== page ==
How it works
With two-factor authentication, your account can only be accessed on devices you trust, like your iPhone, iPad, or Mac. When you want to sign in to a new device for the first time, you'll need to provide two pieces of information—your password and the six-digit verification code that's automatically displayed on your trusted devices. By entering the code, you're verifying that you trust the new device. For example, if you have an iPhone and are signing into your account for the first time on a newly purchased Mac, you'll be prompted to enter your password and the verification code that's automatically displayed on your iPhone.
Because your password alone is no longer enough to access your account, two-factor authentication dramatically improves the security of your Apple ID and all the personal information you store with Apple.
Once signed in, you won’t be asked for a verification code on that device again unless you sign out completely, erase the device, or need to change your password for security reasons. When you sign in on the web, you can choose to trust your browser, so you won’t be asked for a verification code the next time you sign in from that computer.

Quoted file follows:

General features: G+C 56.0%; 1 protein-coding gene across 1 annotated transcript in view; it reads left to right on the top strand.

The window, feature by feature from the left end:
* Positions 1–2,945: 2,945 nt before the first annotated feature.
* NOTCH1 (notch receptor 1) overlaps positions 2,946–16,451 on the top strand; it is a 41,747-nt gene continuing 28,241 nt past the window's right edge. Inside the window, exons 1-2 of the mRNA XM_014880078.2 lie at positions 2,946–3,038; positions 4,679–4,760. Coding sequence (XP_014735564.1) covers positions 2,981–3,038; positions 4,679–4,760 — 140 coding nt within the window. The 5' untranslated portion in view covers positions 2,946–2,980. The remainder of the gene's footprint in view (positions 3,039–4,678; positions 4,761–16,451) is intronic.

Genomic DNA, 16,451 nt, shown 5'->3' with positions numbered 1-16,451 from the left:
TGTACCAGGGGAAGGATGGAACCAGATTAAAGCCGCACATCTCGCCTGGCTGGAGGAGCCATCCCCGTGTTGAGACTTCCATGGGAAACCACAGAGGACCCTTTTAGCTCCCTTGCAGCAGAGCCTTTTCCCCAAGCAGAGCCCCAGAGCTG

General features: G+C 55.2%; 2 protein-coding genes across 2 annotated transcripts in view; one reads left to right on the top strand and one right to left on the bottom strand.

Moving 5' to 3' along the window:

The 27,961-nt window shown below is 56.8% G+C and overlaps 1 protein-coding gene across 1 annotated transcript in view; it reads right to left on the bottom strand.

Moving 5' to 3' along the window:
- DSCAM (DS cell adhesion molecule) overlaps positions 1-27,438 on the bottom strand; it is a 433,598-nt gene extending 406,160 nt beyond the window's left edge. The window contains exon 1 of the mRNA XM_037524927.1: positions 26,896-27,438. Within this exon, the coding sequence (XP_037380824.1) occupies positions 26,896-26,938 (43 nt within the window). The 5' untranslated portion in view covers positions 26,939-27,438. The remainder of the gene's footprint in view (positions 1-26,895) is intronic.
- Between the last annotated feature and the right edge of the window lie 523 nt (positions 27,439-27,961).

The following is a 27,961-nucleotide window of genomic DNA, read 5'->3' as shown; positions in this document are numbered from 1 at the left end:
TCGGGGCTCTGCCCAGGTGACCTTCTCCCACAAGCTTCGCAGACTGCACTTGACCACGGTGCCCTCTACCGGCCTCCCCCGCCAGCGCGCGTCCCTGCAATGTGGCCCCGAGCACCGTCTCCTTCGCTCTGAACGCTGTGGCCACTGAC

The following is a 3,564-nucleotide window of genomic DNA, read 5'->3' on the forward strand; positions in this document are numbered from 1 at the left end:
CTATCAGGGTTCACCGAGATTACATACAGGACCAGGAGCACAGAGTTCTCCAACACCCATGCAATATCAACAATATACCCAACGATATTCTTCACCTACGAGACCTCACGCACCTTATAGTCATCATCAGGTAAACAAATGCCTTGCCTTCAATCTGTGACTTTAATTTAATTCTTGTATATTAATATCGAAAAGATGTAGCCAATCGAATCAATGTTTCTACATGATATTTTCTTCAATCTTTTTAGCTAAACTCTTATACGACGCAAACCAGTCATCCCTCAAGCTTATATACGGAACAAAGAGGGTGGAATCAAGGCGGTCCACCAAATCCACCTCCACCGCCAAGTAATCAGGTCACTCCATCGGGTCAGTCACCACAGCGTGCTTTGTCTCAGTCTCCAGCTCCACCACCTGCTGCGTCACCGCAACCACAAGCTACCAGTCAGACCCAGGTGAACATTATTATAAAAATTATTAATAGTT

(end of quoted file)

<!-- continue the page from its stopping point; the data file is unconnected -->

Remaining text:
A trusted device is an iPhone, iPad, or iPod touch with iOS 9 and later, or a Mac with OS X El Capitan and later that you've already signed in to using two-factor authentication. It’s a device we know is yours and that can be used to verify your identity by displaying a verification code from Apple when you sign in on a different device or browser.
Trusted phone numbers
A trusted phone number is a number that can be used to receive verification codes by text message or automated phone call. You must verify at least one trusted phone number to enroll in two-factor authentication.
You should also consider verifying an additional phone number you can access, such as a home phone, or a number used by a family member or close friend. You can use this number if you temporarily can't access your primary number or your own devices.
A verification code is a temporary code sent to your trusted device or phone number when you sign in to a new device or browser with your Apple ID. You can also get a verification code from Settings on your trusted device.
A verification code is different from the device passcode you enter to unlock your iPhone, iPad, or iPod touch.
Set up two-factor authentication for your Apple ID
Turn on two-factor authentication in Settings
If you're using iOS 10.3 or later:
- Go to Settings > [your name] > Password & Security.